Civic Responsibility, Fourth Estate Award Entry, History, Stamps

Drop George? Time to Protest

Click to see original imageHow will the public – and Congress in an election year respond to the United States Postal Service’s decision to interrupt a 142-year tradition by displacing George Washington’s picture from postage stamps?

Philatelic portraits of the Father of the Country have appeared on 19 stamps in an unbroken succession since the first postage stamp was issued in 1842.

But among the items the Postal Service has decided to withdraw from sale May 31 at its Philadelphia Sales Division is the Washington coil stamp from the Prominent American series. This marks the first time in postal history that the country will be without a regular issue George Washington stamp.

Editor Michael Laurence of Linn’s Stamp News lamented; “This is the last survivor of the Prominent Americans series launched about 20 years ago. When this stamp goes, so too goes George Washington.”

Laurence dramatized his feelings about the Postal Service plan by publishing a layout of the 19 stamps in the 142-year span, adding a stamp-sized black square centered with “R.I.P. 5/31/84” printed in white.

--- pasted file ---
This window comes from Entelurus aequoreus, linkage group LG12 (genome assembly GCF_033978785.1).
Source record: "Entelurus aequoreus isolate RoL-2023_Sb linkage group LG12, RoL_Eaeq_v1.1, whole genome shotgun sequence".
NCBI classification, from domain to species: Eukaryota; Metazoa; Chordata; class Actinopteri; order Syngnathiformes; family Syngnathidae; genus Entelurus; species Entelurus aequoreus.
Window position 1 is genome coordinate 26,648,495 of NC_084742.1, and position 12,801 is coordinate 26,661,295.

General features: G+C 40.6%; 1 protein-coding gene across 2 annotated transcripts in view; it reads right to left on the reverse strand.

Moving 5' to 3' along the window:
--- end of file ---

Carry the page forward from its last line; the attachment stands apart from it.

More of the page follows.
Linn’s, published at Sidney, Ohio, noted that the 5-cent Washington sheet stamp was replaced last June by the Great Americans stamp honoring novelist Pearl Buck, and the 5-cent Washington coil stamp was super-annuated in October by the coil of the Transportation series showing a 1913 motorcycle.

This writer certainly agrees with Linn’s editor that as the Postal Service parades forth its new stamps, it still should find room to honor the one figure who provides a continuous link between stamps of the present and those of the past.

I also agree with the editorial printed in this newspaper, “Stamps have always provided a history lesson. What kind of a history can Americans learn through this medium if George Washington is absent?”

Postmasters are not involved in decisions on stamp issues, but Clyde E. Weeks, veteran of more than 30 years as postmaster at Orem, doesn’t look for the displacement to be permanent.

“I’d be very surprised,” says Weeks, “if George Washington isn’t back on a new postage stamp in due time, maybe in connection with some significant anniversary such as Valley Forge.”

As the Herald observed, Congress perhaps could press the Postal Service into issuing another Washington stamp immediately. But the lawmakers aren’t likely to act unless the public lets its will he known.

Thus, if you have a view, you might wish to heed the time-honored admonition: “Write your senators and congressmen.”

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